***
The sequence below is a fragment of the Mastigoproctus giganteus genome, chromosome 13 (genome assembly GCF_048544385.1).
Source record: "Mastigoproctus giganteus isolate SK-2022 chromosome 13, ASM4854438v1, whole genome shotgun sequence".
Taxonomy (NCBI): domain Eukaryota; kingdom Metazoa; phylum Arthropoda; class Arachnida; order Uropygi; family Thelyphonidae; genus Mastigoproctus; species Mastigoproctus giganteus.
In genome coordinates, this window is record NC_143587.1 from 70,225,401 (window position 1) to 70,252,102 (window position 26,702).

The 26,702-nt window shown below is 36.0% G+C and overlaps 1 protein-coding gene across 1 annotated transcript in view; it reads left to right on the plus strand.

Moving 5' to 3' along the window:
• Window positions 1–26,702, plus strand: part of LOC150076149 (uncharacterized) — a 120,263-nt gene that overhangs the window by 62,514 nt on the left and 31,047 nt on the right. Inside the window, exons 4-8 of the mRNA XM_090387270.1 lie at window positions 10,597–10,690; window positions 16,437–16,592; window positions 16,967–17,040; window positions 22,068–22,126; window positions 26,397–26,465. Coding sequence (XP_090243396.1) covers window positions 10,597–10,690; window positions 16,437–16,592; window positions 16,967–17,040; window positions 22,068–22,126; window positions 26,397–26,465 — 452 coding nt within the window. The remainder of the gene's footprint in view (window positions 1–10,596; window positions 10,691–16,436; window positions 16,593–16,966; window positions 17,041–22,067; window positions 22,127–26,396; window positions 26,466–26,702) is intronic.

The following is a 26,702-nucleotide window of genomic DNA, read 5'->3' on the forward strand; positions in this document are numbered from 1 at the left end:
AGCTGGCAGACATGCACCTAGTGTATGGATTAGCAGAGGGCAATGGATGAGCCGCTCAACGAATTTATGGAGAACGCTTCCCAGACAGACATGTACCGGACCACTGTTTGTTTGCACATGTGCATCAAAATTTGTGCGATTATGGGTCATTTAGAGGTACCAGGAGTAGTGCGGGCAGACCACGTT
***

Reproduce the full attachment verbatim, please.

The sequence below is a fragment of the Mastigoproctus giganteus genome, chromosome 13 (genome assembly GCF_048544385.1).
Source record: "Mastigoproctus giganteus isolate SK-2022 chromosome 13, ASM4854438v1, whole genome shotgun sequence".
Taxonomy (NCBI): domain Eukaryota; kingdom Metazoa; phylum Arthropoda; class Arachnida; order Uropygi; family Thelyphonidae; genus Mastigoproctus; species Mastigoproctus giganteus.
In genome coordinates, this window is record NC_143587.1 from 70,225,401 (window position 1) to 70,252,102 (window position 26,702).

The 26,702-nt window shown below is 36.0% G+C and overlaps 1 protein-coding gene across 1 annotated transcript in view; it reads left to right on the plus strand.

Moving 5' to 3' along the window:
• Window positions 1–26,702, plus strand: part of LOC150076149 (uncharacterized) — a 120,263-nt gene that overhangs the window by 62,514 nt on the left and 31,047 nt on the right. Inside the window, exons 4-8 of the mRNA XM_090387270.1 lie at window positions 10,597–10,690; window positions 16,437–16,592; window positions 16,967–17,040; window positions 22,068–22,126; window positions 26,397–26,465. Coding sequence (XP_090243396.1) covers window positions 10,597–10,690; window positions 16,437–16,592; window positions 16,967–17,040; window positions 22,068–22,126; window positions 26,397–26,465 — 452 coding nt within the window. The remainder of the gene's footprint in view (window positions 1–10,596; window positions 10,691–16,436; window positions 16,593–16,966; window positions 17,041–22,067; window positions 22,127–26,396; window positions 26,466–26,702) is intronic.

The following is a 26,702-nucleotide window of genomic DNA, read 5'->3' on the forward strand; positions in this document are numbered from 1 at the left end:
AGCTGGCAGACATGCACCTAGTGTATGGATTAGCAGAGGGCAATGGATGAGCCGCTCAACGAATTTATGGAGAACGCTTCCCAGACAGACATGTACCGGACCACTGTTTGTTTGCACATGTGCATCAAAATTTGTGCGATTATGGGTCATTTAGAGGTACCAGGAGTAGTGCGGGCAGACCACGTT